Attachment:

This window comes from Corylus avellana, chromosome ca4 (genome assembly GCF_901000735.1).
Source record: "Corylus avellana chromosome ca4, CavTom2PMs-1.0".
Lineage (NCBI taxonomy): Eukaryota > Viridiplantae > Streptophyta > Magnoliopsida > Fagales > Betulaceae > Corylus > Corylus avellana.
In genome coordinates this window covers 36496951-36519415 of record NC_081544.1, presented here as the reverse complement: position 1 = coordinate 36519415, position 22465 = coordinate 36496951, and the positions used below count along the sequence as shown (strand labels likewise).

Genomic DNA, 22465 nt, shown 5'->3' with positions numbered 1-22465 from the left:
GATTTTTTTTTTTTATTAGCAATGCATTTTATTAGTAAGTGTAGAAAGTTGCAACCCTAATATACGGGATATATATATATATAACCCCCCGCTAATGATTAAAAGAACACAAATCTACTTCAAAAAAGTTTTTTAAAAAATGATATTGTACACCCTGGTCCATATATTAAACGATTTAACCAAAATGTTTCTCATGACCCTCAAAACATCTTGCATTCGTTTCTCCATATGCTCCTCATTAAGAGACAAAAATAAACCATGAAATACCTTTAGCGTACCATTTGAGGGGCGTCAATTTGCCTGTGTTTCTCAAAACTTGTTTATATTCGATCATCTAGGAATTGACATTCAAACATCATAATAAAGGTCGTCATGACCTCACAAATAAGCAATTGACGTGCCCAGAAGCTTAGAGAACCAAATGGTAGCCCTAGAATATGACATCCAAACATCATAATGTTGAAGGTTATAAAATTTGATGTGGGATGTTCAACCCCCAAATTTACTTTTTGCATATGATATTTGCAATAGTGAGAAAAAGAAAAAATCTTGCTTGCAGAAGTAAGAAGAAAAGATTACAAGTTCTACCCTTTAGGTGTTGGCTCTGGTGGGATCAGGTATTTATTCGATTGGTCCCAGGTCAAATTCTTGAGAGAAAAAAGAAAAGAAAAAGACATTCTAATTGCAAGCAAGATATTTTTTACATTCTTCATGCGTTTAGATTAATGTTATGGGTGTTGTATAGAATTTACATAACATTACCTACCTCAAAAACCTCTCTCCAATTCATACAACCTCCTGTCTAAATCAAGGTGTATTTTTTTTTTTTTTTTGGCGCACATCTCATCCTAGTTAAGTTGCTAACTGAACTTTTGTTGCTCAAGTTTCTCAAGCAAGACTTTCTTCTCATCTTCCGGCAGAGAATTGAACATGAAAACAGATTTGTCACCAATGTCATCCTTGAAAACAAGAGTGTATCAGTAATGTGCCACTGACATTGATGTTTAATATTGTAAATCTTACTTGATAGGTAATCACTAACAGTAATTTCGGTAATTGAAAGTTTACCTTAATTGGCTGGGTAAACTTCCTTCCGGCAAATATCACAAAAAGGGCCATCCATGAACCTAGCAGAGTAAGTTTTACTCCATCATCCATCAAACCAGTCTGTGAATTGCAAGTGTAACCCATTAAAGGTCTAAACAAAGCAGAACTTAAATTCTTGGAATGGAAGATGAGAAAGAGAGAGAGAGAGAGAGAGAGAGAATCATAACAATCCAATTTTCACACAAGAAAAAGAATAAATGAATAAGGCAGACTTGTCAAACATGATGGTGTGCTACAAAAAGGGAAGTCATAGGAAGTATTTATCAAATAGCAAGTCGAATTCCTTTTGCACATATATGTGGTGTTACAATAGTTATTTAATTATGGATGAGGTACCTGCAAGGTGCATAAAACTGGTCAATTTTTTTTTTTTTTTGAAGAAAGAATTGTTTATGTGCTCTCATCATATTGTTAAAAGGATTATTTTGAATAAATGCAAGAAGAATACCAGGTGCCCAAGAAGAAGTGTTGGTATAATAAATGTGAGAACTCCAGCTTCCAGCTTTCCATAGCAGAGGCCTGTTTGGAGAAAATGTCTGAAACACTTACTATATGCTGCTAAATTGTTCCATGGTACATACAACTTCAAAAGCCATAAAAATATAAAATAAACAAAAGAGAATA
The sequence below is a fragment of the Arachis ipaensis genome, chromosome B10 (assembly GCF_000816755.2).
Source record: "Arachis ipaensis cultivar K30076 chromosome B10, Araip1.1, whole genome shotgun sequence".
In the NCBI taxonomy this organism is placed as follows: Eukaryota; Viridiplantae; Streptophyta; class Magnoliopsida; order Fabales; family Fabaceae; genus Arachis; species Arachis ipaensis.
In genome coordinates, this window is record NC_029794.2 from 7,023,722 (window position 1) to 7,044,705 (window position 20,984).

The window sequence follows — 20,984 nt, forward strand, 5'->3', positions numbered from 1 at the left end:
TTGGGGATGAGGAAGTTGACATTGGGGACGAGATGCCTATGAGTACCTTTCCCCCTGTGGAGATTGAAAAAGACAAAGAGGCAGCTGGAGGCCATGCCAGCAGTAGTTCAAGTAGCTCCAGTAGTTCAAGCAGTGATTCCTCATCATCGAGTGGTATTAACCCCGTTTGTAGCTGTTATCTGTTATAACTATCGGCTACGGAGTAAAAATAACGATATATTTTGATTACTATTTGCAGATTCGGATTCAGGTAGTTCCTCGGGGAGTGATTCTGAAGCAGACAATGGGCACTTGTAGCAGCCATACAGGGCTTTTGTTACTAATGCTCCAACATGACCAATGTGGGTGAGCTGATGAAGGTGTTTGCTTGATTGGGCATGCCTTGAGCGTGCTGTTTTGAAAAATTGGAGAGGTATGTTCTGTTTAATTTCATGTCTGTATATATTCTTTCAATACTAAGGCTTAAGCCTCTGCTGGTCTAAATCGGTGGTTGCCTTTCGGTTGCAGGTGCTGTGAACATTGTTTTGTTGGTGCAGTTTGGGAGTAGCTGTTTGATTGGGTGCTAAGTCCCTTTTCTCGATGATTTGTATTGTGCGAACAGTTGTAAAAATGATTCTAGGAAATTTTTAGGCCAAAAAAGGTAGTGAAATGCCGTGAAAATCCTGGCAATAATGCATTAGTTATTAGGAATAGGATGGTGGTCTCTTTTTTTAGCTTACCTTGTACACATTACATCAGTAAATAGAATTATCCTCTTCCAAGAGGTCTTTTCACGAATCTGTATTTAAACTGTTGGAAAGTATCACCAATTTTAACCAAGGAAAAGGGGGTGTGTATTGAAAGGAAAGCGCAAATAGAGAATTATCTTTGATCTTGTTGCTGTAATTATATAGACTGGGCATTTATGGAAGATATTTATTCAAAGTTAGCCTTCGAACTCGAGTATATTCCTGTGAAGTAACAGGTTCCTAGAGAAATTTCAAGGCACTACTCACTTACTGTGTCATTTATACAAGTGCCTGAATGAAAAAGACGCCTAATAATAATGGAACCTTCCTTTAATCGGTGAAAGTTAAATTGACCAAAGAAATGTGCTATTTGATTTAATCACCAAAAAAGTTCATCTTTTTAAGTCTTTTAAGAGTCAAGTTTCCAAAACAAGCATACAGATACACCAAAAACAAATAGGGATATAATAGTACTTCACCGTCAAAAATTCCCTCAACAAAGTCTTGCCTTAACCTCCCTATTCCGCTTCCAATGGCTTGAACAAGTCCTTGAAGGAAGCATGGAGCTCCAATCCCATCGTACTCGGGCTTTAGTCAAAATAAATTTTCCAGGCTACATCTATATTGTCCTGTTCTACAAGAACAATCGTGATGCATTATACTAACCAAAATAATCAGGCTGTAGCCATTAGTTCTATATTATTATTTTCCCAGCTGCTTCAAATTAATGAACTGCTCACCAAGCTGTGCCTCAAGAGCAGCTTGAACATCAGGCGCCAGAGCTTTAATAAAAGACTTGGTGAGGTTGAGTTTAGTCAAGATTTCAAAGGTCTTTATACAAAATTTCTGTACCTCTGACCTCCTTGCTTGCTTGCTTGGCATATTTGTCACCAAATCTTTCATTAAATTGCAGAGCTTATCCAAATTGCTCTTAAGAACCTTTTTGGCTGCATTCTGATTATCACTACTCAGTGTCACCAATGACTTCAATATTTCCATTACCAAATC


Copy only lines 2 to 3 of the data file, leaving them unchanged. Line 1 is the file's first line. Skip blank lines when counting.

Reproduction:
Source record: "Corylus avellana chromosome ca4, CavTom2PMs-1.0".
Lineage (NCBI taxonomy): Eukaryota > Viridiplantae > Streptophyta > Magnoliopsida > Fagales > Betulaceae > Corylus > Corylus avellana.